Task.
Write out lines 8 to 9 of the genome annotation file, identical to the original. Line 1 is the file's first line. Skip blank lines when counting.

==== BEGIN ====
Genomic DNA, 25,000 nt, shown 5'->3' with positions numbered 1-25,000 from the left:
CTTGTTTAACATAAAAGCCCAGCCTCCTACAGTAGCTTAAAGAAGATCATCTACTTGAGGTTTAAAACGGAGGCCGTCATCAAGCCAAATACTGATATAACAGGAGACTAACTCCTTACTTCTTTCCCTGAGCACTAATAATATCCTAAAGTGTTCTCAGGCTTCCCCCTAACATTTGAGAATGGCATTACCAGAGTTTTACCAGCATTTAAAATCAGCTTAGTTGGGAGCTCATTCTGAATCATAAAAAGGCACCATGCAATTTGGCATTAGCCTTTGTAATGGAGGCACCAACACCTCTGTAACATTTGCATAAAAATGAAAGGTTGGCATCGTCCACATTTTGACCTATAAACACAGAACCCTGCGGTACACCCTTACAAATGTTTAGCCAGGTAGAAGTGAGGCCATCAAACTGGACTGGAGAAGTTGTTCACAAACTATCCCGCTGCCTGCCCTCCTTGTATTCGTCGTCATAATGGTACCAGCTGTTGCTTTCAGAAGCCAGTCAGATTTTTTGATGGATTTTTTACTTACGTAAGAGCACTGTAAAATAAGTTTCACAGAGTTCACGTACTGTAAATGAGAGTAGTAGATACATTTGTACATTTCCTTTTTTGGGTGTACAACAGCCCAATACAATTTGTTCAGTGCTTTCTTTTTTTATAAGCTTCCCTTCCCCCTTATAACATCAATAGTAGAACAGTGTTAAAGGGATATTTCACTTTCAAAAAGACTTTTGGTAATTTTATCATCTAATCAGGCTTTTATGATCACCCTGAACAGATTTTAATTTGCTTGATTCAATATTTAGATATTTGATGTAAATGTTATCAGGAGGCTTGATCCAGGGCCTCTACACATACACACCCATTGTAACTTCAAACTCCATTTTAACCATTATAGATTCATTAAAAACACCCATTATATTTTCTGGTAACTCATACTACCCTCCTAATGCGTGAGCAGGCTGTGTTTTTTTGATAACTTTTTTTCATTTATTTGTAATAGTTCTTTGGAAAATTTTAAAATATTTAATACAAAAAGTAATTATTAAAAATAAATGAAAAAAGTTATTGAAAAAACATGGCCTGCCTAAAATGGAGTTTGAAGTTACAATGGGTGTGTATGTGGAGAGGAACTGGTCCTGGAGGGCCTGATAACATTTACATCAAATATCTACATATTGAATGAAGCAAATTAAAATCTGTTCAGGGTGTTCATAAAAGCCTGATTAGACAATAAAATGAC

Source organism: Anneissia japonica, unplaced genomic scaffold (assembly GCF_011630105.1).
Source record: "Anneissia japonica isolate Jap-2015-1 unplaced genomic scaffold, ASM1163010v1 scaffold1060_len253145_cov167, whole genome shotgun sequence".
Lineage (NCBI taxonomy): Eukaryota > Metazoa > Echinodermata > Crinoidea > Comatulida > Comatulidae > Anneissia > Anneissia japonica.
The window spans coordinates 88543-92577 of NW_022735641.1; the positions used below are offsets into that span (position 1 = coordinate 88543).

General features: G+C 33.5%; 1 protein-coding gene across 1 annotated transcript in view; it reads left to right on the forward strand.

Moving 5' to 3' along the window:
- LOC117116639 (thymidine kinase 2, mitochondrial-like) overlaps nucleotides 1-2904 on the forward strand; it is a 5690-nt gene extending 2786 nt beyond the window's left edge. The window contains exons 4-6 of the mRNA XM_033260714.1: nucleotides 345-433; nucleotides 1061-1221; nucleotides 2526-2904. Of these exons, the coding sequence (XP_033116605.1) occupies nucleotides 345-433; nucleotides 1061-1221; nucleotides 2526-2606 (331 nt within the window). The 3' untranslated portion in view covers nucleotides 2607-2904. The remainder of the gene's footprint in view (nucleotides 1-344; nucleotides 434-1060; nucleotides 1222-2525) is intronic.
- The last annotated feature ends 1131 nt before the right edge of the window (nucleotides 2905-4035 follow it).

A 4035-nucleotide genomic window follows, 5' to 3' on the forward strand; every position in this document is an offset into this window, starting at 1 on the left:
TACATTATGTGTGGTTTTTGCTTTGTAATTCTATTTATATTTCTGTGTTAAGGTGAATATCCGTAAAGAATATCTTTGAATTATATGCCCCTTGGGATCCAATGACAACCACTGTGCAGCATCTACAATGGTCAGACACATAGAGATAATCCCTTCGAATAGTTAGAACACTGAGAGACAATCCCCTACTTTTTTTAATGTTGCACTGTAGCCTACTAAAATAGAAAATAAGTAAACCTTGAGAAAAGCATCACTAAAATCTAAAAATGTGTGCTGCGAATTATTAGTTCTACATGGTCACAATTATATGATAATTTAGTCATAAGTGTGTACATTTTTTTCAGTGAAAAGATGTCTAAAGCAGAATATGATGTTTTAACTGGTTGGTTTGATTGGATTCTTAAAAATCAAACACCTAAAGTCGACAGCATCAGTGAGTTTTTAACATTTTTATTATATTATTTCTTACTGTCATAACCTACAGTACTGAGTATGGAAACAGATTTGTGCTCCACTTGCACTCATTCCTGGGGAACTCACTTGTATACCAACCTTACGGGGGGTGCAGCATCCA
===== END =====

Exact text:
Moving 5' to 3' along the window:
- LOC117116639 (thymidine kinase 2, mitochondrial-like) overlaps nucleotides 1-2904 on the forward strand; it is a 5690-nt gene extending 2786 nt beyond the window's left edge. The window contains exons 4-6 of the mRNA XM_033260714.1: nucleotides 345-433; nucleotides 1061-1221; nucleotides 2526-2904. Of these exons, the coding sequence (XP_033116605.1) occupies nucleotides 345-433; nucleotides 1061-1221; nucleotides 2526-2606 (331 nt within the window). The 3' untranslated portion in view covers nucleotides 2607-2904. The remainder of the gene's footprint in view (nucleotides 1-344; nucleotides 434-1060; nucleotides 1222-2525) is intronic.